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The Middlesex Regiment, "The Duke of Cambridge's Own", was an infantry regiment. It served with distinction in the Great War, sending 46 regular and territorial battalions to various fronts.

This website is concerned with the 1st Battalion in the Great War, their actions and the associated maps.

Most of the text on this site is taken directly from the Regimental History of the Middlesex Regiment with only very minor changes (all marked in red). No date is given in either volume of this history but the Foreword was written in 1926, at least 7 years after the armistice. The language used, the attitudes to officers and "other ranks" etc. all belong to a bygone era, but in the narrative, between descriptions of routine life in and out of the trenches, are some chilling passages. The intention all along has been to extract from the Regimental History, all that concerns the 1st Battalion. Although other equally interesting Battlions are mentioned, my wish is to provide a picture at battalion level of what happened to one set of soldiers in the Great War.

Like so many people with an interest in the Great War in general, I had relatives who served. My Grandfather was lucky to survive, arriving in France on 14th September 1914 with the 1st Middlesex and surviving in the army until 1920, dying fairly peacefully in 1961. So many received one of these letters, but luckily he was only captured when with the 2nd Middlesex on the Aisne, 1918.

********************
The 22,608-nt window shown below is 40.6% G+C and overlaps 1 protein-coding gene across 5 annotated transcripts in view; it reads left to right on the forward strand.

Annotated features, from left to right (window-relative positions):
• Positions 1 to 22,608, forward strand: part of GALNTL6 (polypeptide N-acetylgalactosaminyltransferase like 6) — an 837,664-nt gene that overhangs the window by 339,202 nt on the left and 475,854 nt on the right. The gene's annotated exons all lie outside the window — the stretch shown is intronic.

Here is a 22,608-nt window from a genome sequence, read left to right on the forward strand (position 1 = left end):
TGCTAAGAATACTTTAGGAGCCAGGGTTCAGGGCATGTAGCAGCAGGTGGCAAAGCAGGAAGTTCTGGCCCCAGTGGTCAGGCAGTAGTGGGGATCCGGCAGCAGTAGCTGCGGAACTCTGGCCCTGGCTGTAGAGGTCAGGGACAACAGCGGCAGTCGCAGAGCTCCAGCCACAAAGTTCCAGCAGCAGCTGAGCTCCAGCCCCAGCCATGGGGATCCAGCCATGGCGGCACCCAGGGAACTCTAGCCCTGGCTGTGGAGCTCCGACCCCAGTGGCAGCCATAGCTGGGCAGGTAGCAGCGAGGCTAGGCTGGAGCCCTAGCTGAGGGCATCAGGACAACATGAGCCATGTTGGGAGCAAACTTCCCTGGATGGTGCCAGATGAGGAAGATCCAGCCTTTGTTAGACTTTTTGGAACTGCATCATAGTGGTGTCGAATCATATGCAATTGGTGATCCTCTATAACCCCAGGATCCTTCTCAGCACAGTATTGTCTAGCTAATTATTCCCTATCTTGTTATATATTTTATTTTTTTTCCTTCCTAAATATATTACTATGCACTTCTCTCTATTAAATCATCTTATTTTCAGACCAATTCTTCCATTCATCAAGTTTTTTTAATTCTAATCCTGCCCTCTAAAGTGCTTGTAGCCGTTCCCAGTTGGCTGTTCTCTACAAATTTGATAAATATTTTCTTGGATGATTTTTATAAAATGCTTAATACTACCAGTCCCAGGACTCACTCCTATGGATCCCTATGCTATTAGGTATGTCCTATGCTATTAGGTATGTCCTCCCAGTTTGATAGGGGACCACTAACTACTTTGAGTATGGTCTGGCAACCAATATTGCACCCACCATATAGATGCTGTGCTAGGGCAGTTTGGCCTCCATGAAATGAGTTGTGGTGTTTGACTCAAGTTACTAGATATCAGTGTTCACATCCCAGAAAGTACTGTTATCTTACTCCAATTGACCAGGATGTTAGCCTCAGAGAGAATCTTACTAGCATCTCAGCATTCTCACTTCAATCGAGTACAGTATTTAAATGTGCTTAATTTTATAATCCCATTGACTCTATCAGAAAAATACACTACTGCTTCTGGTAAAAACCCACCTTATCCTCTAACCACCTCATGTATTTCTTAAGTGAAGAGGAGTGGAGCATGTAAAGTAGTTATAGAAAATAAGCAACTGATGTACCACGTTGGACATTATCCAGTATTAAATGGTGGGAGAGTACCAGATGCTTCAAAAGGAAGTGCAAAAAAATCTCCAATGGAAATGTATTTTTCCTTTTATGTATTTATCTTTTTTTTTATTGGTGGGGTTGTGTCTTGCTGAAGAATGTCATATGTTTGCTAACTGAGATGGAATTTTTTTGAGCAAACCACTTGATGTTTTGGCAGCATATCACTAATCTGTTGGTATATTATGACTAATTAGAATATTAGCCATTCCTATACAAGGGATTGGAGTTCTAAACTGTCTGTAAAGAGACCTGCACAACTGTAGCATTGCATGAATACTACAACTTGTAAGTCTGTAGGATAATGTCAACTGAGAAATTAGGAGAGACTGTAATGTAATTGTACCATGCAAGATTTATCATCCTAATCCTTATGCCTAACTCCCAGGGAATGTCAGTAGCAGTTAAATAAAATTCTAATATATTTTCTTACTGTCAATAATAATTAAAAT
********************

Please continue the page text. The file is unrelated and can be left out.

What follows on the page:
One of the "Old Contemptibles", L10103 Corporal Albinus (Albert) Edward Allen was Mentioned in Despatches three times, always for staying behind with the wounded. He fought with 1st Middlesex at Loos, the Somme and Passendale and with 2nd Middlesex during the German 1918 Spring Offensives, names now part of a deep collective memory. This web page is intended to help keep that memory alive.

Also in memory of Arthur Worby of the "Queens", Royal West Surrey Regiment. Arthur was Albert's brother-in-law who died of the Spanish 'flu on 16th November 1918 just 5 days after the Armistice. Another of Albert's brothers-in-law, Thomas Woodley, 1/4th Oxford and Bucks Light Infantry, died 15th June 1918 during the Battle of Asiago. They are both remembered on the Stockwell War Memorial, Arthur is also on the Screen Wall in Lambeth Cemetery, Tooting.

Howard Anderson. December 1999-2014.

Moved to 1stmiddlesex.com March 2016


Technical details on the preparation of this site